The court dismissed ABB's argument that any overcharge suffered by BritNed should be reduced or eliminated in light of the regulatory cap imposed on BritNed's earnings and considered ABB liable for the damages assessed, as the court concluded that any collateral benefit such as that derived from the operation of the cap should be disregarded for the purpose of assessing a claimant's loss and awarding damages.
The judgment rejected BritNed's lost profit claim related to the capacity (1,000MW) of the power cable it chose to purchase from ABB. The factual evidence showed that, even in the absence of the cartel, BritNed would have made the same choice of power cable and, therefore, achieved the same profit.
Finally, BritNed's claim for compound interest on the basis of additional financing needed as a result of ABB's overcharge was rejected, also on the basis of the facts that were before the court. The High Court considered that because BritNed was funded entirely through shareholder equity, it had not incurred any additional costs from having to raise additional capital.
What Are the Key Takeaways?
In addition to being the first cartel follow-on damages action to reach a final judgment in the UK, the importance of the BritNed judgment lies in a number of principles that are established by the case and which (assuming they withstand any appeal) will be crucial for future cartel follow-on claims in the English Court.
- The Facts Are King. Every aspect of the BritNed judgment emphasises the factual evidence that was presented to the court. On this basis, the court rejected the claim that the price paid by BritNed was subject to a general cartel overcharge. It was the factual evidence that determined the court's assessment of the expert evidence, the lost profits claim and the compound interest claim.
- Notion of Actionable Damage. The High Court considered that the harm that gives rise to a cause of action for breach of competition law—to be determined on the basis of a balance of probabilities—need not necessarily be identified in some monetary harm. Rather, this harm may consist of the reduction of the claimant's benefit (either in the form of an increased price or of a reduction in the number of suppliers properly participating in a tender) suffered as a result of the restriction or distortion of competition.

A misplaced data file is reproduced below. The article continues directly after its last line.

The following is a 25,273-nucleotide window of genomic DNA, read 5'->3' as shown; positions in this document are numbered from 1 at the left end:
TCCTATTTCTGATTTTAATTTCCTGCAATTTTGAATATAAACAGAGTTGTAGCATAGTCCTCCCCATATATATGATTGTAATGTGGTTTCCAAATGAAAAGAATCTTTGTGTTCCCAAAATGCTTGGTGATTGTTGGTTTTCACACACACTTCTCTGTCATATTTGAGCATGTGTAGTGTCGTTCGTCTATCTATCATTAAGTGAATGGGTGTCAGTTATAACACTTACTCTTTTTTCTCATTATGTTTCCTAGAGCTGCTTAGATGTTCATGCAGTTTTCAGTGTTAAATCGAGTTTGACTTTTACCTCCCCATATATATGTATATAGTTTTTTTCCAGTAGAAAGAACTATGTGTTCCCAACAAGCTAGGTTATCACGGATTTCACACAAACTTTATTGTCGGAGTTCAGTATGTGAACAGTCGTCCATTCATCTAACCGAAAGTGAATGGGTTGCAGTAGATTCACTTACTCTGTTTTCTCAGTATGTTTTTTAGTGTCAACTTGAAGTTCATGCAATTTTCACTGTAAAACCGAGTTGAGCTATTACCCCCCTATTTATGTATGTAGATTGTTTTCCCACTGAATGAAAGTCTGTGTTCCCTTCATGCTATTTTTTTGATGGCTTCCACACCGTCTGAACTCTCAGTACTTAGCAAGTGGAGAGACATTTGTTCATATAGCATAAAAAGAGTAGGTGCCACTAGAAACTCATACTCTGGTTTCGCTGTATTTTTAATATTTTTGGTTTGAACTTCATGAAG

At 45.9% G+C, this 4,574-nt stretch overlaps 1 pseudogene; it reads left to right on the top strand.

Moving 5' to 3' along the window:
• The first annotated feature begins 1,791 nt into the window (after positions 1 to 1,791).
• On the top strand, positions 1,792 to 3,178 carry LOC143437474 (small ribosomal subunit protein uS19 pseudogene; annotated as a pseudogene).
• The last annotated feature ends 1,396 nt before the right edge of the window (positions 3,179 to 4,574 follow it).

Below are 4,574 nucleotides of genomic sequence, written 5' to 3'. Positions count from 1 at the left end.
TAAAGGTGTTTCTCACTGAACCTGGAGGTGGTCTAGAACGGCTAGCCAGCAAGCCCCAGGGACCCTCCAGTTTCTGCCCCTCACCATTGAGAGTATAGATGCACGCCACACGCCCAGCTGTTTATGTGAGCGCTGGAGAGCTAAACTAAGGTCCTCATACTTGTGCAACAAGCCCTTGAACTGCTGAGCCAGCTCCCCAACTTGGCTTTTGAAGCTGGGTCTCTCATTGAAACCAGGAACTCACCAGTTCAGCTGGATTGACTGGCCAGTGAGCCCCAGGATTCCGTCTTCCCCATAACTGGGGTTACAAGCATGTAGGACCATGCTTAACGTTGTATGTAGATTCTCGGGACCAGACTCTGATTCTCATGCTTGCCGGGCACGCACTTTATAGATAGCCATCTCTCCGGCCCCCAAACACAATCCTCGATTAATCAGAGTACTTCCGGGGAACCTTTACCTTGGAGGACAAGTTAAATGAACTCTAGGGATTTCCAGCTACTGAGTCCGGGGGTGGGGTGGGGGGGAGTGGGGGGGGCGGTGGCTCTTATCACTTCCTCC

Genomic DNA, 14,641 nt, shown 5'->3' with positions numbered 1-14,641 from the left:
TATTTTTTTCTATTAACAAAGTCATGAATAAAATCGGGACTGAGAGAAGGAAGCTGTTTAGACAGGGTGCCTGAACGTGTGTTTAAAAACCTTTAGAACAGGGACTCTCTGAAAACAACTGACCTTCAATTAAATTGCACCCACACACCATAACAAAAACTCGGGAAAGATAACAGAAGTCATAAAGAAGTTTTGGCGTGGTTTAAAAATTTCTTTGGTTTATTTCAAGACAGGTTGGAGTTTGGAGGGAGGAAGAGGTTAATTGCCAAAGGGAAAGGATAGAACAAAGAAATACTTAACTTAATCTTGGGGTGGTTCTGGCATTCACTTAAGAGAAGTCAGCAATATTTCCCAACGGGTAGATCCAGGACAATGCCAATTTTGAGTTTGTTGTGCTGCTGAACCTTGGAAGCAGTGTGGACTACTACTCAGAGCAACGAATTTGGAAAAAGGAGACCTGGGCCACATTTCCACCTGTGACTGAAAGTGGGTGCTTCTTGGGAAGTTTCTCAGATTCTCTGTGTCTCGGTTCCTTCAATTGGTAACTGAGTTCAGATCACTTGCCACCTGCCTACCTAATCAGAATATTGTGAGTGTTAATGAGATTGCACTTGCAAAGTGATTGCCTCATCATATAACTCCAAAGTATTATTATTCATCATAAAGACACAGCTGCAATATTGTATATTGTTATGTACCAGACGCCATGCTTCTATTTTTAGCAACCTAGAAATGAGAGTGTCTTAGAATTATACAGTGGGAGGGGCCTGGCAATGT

- Definition of Overcharge and the Right Counterfactual. The High Court considered that the correct approach to defining overcharge should be the difference between the price actually agreed and the price that would have resulted absent the cartel, whoever the party contracting with BritNed would have been in the counterfactual world—the counterfactual should not be limited to the price ABB would have offered in the absence of the cartel.
- Presumption of Overcharges. The court rejected the suggestion that it should adopt a presumption of an overcharge in this case. This aspect of the European Union's Damages Directive of December 2014, which introduces a presumption of harm in cartel damages cases, does not apply to conduct that predated the implementation of the Damages Directive in the UK in March 2017. Further, contrary to BritNed's claim, the court concluded that the principle of effectiveness does not require a presumption of harm in antitrust damages cases; if that were the case, it would be difficult to see why the Damages Directive had required Member States to introduce such a presumption into their domestic laws. In any event, the court considered that a presumption of harm would fail to assist in the assessment and quantification of damages in this particular case where the presumption was rebutted by the expert and factual evidence.
- ABB's Prior Conduct. The High Court rejected the suggestion that ABB's prior participation in other cartels could be taken into account to assess BritNed's damages.